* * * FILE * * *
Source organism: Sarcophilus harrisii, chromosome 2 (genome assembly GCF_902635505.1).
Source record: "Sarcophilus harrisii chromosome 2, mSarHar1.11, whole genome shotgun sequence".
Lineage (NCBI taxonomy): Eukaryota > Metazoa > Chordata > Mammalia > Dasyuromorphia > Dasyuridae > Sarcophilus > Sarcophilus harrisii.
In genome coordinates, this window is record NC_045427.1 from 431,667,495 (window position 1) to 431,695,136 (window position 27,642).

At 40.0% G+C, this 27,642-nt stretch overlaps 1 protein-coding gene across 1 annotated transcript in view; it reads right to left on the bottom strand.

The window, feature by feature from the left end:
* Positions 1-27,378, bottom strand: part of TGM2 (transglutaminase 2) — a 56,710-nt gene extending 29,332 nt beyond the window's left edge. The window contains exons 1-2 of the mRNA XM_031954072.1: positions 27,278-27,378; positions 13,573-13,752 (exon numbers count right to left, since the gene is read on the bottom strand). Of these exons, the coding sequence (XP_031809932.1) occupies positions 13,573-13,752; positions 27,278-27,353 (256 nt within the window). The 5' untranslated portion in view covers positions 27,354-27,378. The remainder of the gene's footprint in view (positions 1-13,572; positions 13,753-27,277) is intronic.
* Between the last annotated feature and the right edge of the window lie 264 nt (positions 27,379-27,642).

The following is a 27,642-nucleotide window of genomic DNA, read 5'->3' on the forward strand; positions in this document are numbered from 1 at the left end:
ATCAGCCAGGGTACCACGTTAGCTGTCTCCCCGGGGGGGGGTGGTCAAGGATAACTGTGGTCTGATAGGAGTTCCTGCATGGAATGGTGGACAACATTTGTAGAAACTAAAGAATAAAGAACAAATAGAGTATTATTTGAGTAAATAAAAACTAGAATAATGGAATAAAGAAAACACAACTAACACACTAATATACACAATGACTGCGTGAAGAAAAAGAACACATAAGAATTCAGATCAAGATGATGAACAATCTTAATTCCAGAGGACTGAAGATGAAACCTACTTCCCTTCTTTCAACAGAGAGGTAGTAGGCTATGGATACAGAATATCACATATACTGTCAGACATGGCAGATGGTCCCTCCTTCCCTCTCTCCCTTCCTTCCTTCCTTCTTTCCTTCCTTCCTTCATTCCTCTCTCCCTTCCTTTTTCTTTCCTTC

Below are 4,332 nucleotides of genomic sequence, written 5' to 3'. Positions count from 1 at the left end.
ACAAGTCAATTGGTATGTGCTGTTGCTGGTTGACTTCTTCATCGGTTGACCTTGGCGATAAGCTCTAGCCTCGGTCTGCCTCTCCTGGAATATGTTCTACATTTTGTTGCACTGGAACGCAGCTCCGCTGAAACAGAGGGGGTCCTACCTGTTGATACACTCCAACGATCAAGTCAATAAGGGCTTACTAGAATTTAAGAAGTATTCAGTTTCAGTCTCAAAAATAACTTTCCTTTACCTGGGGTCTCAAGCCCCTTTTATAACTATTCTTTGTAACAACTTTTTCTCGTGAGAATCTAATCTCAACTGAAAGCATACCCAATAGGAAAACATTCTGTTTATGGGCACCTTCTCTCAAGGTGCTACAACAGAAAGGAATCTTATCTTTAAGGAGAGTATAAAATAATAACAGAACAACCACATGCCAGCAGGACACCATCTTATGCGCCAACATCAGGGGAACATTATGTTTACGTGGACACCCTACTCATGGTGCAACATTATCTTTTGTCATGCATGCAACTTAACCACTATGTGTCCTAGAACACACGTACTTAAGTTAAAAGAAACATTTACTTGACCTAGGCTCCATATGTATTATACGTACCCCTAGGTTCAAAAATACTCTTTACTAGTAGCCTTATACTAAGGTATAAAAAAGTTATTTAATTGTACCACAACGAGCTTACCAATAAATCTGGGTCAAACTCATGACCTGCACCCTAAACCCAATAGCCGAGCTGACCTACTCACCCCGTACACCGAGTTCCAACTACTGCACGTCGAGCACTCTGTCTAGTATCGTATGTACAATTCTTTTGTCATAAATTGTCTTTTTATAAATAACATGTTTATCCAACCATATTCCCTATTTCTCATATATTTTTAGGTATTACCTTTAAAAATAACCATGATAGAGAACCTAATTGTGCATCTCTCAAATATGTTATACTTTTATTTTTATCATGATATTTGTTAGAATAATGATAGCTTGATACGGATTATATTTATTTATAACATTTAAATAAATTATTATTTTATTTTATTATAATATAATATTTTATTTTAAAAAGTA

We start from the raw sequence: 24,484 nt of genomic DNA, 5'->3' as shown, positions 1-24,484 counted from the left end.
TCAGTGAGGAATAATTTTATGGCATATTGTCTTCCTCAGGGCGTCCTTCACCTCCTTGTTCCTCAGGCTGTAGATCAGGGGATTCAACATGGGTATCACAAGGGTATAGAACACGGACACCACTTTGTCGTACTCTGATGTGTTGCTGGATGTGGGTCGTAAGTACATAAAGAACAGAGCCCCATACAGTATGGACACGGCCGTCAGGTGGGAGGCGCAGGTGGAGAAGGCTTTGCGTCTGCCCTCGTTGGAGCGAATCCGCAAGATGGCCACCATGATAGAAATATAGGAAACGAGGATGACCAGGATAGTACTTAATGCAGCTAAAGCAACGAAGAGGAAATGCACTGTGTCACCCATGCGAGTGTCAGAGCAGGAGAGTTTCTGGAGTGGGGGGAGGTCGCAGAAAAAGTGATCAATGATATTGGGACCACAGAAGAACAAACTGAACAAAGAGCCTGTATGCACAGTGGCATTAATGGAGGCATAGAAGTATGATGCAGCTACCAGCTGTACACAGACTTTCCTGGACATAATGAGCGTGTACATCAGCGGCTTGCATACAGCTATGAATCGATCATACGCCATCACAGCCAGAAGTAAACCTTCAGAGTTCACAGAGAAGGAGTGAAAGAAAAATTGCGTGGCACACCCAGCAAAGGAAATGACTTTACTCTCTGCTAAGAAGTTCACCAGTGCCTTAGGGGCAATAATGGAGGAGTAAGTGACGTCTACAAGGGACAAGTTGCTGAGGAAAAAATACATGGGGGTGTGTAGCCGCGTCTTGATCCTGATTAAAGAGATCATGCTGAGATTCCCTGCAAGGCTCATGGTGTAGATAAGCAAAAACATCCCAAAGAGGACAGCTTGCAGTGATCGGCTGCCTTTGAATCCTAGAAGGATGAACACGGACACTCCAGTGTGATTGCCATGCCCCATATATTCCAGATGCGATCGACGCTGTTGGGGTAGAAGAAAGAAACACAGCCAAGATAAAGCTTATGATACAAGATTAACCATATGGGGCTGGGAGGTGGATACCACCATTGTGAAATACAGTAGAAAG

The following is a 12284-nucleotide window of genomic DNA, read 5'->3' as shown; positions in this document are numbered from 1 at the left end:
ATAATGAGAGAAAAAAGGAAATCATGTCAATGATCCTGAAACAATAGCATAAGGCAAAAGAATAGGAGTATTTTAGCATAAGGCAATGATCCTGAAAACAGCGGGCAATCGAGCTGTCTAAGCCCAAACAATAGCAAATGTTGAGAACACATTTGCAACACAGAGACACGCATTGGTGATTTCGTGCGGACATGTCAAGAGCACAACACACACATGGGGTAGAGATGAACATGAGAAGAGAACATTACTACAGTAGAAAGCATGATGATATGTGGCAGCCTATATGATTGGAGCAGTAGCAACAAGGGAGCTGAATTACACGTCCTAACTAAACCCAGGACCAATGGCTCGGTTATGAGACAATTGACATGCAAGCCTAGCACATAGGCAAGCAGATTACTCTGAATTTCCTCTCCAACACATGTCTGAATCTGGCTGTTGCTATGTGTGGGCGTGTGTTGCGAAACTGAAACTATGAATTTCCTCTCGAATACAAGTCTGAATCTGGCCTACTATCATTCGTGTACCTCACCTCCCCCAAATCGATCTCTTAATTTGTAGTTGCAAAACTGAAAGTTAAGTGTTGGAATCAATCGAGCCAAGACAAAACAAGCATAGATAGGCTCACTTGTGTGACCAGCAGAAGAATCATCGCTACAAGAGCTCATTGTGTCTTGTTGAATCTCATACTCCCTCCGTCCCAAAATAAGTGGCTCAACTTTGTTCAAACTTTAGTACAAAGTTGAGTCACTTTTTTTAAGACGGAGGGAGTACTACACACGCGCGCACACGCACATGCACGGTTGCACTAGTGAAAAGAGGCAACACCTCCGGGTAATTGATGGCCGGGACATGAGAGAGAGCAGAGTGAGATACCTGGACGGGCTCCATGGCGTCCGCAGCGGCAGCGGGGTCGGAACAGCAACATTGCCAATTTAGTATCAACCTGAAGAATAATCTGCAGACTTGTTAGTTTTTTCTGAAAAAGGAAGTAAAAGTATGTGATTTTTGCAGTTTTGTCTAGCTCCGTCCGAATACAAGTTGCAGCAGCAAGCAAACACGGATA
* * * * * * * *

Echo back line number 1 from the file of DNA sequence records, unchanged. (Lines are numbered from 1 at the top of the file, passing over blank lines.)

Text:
Source organism: Sarcophilus harrisii, chromosome 2 (genome assembly GCF_902635505.1).